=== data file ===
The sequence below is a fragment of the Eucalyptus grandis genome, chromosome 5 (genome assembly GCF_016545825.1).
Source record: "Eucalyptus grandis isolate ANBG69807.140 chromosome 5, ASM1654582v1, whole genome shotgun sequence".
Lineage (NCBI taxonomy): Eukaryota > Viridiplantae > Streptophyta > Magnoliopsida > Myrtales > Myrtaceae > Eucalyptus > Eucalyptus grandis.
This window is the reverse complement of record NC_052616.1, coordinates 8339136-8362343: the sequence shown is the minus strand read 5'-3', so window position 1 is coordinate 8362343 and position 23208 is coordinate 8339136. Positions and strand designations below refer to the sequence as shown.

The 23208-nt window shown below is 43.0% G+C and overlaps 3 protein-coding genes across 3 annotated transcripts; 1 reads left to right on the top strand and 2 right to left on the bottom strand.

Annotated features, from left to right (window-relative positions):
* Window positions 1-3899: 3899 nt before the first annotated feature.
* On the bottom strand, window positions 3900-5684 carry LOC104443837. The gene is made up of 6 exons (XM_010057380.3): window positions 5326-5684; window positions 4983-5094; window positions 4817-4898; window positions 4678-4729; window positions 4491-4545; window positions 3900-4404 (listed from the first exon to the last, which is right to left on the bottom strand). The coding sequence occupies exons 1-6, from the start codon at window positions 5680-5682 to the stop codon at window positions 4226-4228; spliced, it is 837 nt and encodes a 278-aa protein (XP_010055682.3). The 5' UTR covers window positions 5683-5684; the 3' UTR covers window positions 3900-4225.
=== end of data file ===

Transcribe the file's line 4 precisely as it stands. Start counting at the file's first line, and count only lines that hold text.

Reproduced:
This window is the reverse complement of record NC_052616.1, coordinates 8339136-8362343: the sequence shown is the minus strand read 5'-3', so window position 1 is coordinate 8362343 and position 23208 is coordinate 8339136. Positions and strand designations below refer to the sequence as shown.